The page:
Gut Bacteria that May Cause Stroke

New research published in Nature has added convincing data to the theory that the gut bacteria biome may influence our health in many more ways than was previously known – and not just in the stomach.

Researchers at the University of Pennsylvania were studying a rare genetic disorder that causes cerebral cavernous malformations where bubbles filled with blood protrude from vessels in the brain and could leak or pop at any time. Although they identified 3 different gene mutations linked to the disorder, it wasn’t until they moved their lab out of one building and into another that they made the unlikely link between the gene mutation, the brain disorder and gut bacteria.

In the course of their study, students followed a research protocol that deleted specific genes in the study mice using a drug injection. Once the gene was deleted, the mice would begin to develop the brain malformations. Occasionally the injection would cause an abscess and then bacteria from the gut would leak into the bloodstream of the mice. But after they moved buildings, only the mice who developed abscesses then went on to develop the brain malformations. Other mice, even though they had the same gene deletion, did not develop the blood bubbles.

Finally, the doctors discovered that a lipopolysaccharide, carried on the cell walls of Gram-negative bacteria, was signaling the brain to produce the blood bubbles. If antibiotics were administered to the mice to kill the Gram-negative bacteria, no blood bubbles would form. Similar results were found with a fecal transplant to replace the gut bacteria, but the researchers were not able to prevent bubbles that had already formed.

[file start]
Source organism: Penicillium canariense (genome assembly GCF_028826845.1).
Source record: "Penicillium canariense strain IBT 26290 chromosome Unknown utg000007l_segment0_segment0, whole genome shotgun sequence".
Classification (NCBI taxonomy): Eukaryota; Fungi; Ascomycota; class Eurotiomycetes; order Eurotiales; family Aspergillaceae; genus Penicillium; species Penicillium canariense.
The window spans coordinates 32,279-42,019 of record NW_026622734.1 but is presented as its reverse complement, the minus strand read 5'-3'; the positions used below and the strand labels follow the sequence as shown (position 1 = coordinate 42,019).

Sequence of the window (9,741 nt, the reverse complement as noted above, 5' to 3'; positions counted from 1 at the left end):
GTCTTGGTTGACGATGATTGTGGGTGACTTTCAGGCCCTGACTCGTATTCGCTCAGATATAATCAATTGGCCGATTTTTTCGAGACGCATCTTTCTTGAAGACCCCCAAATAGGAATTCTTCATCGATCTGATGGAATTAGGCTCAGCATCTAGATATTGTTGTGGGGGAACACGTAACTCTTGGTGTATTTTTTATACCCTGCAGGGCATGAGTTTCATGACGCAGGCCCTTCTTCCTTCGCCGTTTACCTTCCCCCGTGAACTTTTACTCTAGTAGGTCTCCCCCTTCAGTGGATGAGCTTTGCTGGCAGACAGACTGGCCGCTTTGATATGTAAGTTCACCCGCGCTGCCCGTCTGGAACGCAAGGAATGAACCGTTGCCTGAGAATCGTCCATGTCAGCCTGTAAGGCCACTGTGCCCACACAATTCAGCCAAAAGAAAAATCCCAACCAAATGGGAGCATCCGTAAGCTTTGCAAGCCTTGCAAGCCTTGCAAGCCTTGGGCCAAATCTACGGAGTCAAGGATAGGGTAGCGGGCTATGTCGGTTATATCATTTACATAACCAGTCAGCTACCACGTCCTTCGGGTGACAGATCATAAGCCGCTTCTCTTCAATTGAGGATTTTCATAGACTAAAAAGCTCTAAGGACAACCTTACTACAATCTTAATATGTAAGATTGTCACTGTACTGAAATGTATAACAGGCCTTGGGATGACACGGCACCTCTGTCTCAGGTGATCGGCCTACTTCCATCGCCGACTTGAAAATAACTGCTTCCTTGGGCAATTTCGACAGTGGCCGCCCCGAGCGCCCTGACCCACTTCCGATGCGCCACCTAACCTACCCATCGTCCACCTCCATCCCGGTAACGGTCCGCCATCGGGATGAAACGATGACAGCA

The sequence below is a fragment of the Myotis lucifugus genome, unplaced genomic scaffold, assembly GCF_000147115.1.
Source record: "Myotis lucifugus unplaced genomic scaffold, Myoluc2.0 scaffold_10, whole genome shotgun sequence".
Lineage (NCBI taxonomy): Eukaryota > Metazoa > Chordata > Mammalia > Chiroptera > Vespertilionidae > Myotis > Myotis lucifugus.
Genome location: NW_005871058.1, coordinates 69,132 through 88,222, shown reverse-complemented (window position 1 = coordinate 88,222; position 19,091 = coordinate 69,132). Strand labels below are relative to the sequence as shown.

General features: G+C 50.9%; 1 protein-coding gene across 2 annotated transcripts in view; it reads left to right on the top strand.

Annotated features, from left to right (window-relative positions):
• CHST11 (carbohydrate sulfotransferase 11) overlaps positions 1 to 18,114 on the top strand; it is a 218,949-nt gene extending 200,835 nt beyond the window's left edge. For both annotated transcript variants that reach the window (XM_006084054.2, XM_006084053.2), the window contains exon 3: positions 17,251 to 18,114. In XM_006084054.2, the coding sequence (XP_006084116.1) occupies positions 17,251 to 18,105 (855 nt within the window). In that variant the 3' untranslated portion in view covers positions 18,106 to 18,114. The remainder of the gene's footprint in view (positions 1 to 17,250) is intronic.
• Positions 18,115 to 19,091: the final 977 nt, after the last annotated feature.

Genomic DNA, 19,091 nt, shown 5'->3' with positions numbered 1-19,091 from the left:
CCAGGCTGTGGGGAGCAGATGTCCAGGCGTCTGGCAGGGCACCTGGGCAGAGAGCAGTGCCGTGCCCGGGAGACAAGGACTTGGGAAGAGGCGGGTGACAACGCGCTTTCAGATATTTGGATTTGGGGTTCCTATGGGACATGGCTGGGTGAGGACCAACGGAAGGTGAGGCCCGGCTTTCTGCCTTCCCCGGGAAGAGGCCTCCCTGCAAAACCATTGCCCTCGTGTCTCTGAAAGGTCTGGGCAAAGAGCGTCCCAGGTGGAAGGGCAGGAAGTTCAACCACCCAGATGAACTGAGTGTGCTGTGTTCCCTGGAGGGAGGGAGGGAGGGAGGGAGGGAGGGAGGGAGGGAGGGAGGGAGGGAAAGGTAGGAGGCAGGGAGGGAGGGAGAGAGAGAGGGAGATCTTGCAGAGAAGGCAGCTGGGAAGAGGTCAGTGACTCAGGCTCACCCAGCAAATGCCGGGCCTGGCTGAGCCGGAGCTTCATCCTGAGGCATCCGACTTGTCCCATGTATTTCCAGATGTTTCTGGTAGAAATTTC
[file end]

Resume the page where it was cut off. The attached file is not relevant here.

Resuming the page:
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The next step for the researchers is to investigate whether the same findings in the mice hold true among human subjects. For this, the researchers have looked to a specific population in New Mexico where there is a high incidence of the mutated gene. They have begun to collect fecal samples which will be tested for differences in gut bacteria and compared with those of the mice.

Quoted in the New York Times, Dr. David Relman, professor of microbiology and immunology at Stanford explained that researchers “need to be thinking more broadly about the indirect role of the microbiome.”

To learn more about the microbiome, check out this video.

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Laurie Breen

Laurie Breen is a freelance writer well-versed in research communications and grant writing. She received her Bachelors Degree in Psychology from Smith College and has worked previously at the University of Queensland's Centre for Clinical Research in Brisbane, Australia. Her favorite conversational topic is "antibiotic-resistant bacteria," making her a big hit at parties.